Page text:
In particular, I would like to raise understanding of the background of liquidity stress test requirements; provide rationales behind the design of the new ST liquidity template; explain special features in the cashflow mismatch analysis template and interpretation of the liquidity ST results with fictitious figures, under supervisory and own scenarios. 

A well-executed liquidity ST exercise will raise the confidence of banks and regulators to adopt a more comprehensive Pillar 2 liquidity framework.

#ILAAP #LiquidityStressTesting #Pillar2 #SupervisoryST

Tuesday, September 10, 2019

How the BSP Circular on IRRBB will affect ALM in Philippine banks?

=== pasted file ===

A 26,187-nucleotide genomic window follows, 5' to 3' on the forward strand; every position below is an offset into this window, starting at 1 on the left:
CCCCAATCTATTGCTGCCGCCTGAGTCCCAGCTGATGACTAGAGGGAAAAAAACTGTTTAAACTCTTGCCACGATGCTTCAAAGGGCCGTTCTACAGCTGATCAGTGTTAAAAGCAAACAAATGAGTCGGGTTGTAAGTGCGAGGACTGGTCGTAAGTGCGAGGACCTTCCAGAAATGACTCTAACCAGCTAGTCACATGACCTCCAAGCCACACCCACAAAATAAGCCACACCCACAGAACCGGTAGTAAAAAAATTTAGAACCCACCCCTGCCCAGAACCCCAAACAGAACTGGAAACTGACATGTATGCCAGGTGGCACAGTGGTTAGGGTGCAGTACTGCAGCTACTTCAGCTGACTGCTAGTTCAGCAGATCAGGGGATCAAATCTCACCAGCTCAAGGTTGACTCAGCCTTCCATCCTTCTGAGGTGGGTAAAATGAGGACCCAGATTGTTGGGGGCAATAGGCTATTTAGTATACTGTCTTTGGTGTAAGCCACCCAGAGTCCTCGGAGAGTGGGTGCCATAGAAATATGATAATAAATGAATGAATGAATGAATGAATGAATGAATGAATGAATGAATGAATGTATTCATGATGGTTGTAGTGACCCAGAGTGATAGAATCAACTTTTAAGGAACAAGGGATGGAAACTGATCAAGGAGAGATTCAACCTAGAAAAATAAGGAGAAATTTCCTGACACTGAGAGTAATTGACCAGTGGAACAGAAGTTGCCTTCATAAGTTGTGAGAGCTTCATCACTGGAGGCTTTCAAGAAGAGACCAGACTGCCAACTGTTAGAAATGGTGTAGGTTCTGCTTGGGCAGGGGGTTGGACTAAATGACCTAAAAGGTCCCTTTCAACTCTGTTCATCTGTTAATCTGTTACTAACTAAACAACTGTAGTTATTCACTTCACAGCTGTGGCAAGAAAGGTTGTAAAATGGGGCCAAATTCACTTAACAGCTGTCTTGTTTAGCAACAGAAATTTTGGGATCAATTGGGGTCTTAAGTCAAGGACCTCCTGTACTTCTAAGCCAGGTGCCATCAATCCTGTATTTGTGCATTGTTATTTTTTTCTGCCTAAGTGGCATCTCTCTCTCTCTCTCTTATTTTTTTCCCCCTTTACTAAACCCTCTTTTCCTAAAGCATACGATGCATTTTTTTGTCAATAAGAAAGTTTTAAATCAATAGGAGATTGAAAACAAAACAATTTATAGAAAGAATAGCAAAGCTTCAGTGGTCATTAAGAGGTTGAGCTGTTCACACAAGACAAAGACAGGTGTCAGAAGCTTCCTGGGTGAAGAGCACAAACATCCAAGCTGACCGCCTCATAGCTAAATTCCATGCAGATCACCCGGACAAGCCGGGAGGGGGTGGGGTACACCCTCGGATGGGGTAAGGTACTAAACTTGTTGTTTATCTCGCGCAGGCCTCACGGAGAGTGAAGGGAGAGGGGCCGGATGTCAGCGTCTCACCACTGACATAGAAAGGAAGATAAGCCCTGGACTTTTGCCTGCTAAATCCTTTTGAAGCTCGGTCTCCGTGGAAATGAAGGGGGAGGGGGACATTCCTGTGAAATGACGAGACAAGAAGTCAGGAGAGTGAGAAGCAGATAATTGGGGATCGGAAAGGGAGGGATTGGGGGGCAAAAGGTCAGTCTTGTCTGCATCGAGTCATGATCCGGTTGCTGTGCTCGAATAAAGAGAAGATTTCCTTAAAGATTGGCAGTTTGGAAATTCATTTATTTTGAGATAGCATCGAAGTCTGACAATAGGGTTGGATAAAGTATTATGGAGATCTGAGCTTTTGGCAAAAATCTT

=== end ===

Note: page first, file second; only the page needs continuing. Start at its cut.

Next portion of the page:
Against the backdrop of the regulatory initiatives taken by the Basel Committee and other authorities in the region, BSP recently published Circular #1044 to introduce a principles-based approach for identification, measurement, monitoring and control of IRRBB.

On EVE and NII
BSP requires banks to calculate and disclose PV-based economic value effects alongside measures for earnings volatility according to banks’ internal measurement system (IMS). The two perspectives of IRRBB management are complementary, because of their differences in terms of outcomes, assessment horizons and balance sheet assumptions.
ΔEVE is defined as the maximum change in the present value of interest-bearing assets, liabilities (excluding capital), and off-balance sheet items in a wide-range interest rate shocks.